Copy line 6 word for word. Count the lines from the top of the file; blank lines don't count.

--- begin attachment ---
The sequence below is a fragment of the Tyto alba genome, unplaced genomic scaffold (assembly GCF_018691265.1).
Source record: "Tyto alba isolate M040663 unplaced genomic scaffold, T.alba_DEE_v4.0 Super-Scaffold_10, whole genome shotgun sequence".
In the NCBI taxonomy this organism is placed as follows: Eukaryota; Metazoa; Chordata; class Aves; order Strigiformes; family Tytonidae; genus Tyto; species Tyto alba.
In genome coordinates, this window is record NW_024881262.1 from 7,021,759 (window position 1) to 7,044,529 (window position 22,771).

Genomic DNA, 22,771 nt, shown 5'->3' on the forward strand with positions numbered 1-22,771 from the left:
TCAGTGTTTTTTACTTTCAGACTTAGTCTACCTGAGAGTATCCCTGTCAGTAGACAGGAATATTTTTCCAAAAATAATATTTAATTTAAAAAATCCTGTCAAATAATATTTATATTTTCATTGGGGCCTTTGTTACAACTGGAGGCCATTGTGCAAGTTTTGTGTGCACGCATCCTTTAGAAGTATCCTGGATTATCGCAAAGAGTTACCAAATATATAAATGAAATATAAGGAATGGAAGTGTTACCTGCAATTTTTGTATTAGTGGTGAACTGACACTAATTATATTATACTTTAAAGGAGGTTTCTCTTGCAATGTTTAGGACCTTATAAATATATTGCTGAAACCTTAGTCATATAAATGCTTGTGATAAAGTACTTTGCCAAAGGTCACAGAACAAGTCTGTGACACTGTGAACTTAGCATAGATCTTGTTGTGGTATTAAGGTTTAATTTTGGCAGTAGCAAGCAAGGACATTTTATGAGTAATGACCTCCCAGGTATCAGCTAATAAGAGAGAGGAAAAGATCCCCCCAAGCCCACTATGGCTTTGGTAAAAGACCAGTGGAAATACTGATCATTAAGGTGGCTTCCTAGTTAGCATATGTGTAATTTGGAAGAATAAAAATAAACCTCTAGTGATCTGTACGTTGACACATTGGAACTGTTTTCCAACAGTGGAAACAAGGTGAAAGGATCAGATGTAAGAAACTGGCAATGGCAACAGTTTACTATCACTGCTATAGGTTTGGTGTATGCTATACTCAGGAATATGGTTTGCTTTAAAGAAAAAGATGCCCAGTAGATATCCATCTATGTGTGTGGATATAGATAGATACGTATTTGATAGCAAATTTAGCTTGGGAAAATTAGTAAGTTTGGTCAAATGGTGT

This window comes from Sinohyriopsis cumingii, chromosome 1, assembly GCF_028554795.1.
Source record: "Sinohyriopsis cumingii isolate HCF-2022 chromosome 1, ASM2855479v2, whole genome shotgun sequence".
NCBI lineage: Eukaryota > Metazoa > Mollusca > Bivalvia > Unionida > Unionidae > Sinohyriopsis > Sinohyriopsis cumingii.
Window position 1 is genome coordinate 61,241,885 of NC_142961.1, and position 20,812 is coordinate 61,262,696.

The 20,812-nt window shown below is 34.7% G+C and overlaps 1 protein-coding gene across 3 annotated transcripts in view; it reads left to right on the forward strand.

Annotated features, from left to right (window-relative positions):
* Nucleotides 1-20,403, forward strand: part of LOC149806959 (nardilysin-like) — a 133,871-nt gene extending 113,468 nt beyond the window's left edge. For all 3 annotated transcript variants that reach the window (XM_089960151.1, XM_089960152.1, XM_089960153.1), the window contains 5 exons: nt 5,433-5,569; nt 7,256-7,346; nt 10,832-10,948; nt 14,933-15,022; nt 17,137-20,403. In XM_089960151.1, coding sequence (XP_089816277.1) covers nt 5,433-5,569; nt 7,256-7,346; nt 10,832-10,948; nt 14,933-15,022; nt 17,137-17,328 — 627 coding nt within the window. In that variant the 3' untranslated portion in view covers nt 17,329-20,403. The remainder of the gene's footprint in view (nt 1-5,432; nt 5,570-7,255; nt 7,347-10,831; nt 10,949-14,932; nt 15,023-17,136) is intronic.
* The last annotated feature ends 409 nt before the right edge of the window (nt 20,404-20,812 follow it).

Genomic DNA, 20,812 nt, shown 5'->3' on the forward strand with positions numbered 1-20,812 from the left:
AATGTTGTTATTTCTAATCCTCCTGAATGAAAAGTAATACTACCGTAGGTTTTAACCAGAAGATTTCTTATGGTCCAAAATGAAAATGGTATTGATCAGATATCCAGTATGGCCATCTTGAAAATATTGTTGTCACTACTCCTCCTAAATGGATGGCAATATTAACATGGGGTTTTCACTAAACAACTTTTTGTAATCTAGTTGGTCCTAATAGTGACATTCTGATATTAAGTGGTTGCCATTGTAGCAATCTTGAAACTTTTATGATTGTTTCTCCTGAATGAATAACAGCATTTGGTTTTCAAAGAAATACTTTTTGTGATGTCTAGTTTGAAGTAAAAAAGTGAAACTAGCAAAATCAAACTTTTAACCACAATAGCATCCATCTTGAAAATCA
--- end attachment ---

TCAGTGTTTTTTACTTTCAGACTTAGTCTACCTGAGAGTATCCCTGTCAGTAGACAGGAATATTTTTCCAAAAATAATATTTAATTTAAAAAATCCTGTCAAATAATATTTATATTTTCATTGGGGCCTTTGTTACAACTGGAGGCCATTGTGCAAGTTTTGTGTGCACGCATCCTTTAGAAGTATCCTGGATTATCGCAAAGAGTTACCAAATATATAAATGAAATATAAGGAATGGAAGTGTTACCTGCAATTTTTGTATTAGTGGTGAACTGACACTAATTATATTATACTTTAAAGGAGGTTTCTCTTGCAATGTTTAGGACCTTATAAATATATTGCTGAAACCTTAGTCATATAAATGCTTGTGATAAAGTACTTTGCCAAAGGTCACAGAACAAGTCTGTGACACTGTGAACTTAGCATAGATCTTGTTGTGGTATTAAGGTTTAATTTTGGCAGTAGCAAGCAAGGACATTTTATGAGTAATGACCTCCCAGGTATCAGCTAATAAGAGAGAGGAAAAGATCCCCCCAAGCCCACTATGGCTTTGGTAAAAGACCAGTGGAAATACTGATCATTAAGGTGGCTTCCTAGTTAGCATATGTGTAATTTGGAAGAATAAAAATAAACCTCTAGTGATCTGTACGTTGACACATTGGAACTGTTTTCCAACAGTGGAAACAAGGTGAAAGGATCAGATGTAAGAAACTGGCAATGGCAACAGTTTACTATCACTGCTATAGGTTTGGTGTATGCTATACTCAGGAATATGGTTTGCTTTAAAGAAAAAGATGCCCAGTAGATATCCATCTATGTGTGTGGATATAGATAGATACGTATTTGATAGCAAATTTAGCTTGGGAAAATTAGTAAGTTTGGTCAAATGGTGT